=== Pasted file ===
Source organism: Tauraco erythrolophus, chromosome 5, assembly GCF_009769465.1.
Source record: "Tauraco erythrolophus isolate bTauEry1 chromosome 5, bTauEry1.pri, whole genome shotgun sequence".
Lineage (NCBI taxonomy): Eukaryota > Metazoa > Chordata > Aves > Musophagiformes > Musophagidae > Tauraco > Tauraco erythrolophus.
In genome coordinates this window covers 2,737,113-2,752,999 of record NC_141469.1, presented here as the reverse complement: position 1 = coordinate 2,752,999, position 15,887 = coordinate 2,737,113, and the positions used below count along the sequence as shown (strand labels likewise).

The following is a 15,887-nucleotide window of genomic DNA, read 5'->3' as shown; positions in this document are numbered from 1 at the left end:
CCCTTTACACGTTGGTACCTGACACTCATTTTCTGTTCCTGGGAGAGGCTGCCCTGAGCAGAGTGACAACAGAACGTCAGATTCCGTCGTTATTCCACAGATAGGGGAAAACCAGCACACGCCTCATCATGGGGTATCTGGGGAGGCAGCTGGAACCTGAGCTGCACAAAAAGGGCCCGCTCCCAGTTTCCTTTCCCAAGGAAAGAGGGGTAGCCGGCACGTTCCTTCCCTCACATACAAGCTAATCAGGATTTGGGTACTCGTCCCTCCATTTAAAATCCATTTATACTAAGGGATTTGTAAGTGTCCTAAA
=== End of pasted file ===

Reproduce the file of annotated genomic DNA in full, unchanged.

Source organism: Tauraco erythrolophus, chromosome 5, assembly GCF_009769465.1.
Source record: "Tauraco erythrolophus isolate bTauEry1 chromosome 5, bTauEry1.pri, whole genome shotgun sequence".
Lineage (NCBI taxonomy): Eukaryota > Metazoa > Chordata > Aves > Musophagiformes > Musophagidae > Tauraco > Tauraco erythrolophus.
In genome coordinates this window covers 2,737,113-2,752,999 of record NC_141469.1, presented here as the reverse complement: position 1 = coordinate 2,752,999, position 15,887 = coordinate 2,737,113, and the positions used below count along the sequence as shown (strand labels likewise).

The following is a 15,887-nucleotide window of genomic DNA, read 5'->3' as shown; positions in this document are numbered from 1 at the left end:
CCCTTTACACGTTGGTACCTGACACTCATTTTCTGTTCCTGGGAGAGGCTGCCCTGAGCAGAGTGACAACAGAACGTCAGATTCCGTCGTTATTCCACAGATAGGGGAAAACCAGCACACGCCTCATCATGGGGTATCTGGGGAGGCAGCTGGAACCTGAGCTGCACAAAAAGGGCCCGCTCCCAGTTTCCTTTCCCAAGGAAAGAGGGGTAGCCGGCACGTTCCTTCCCTCACATACAAGCTAATCAGGATTTGGGTACTCGTCCCTCCATTTAAAATCCATTTATACTAAGGGATTTGTAAGTGTCCTAAA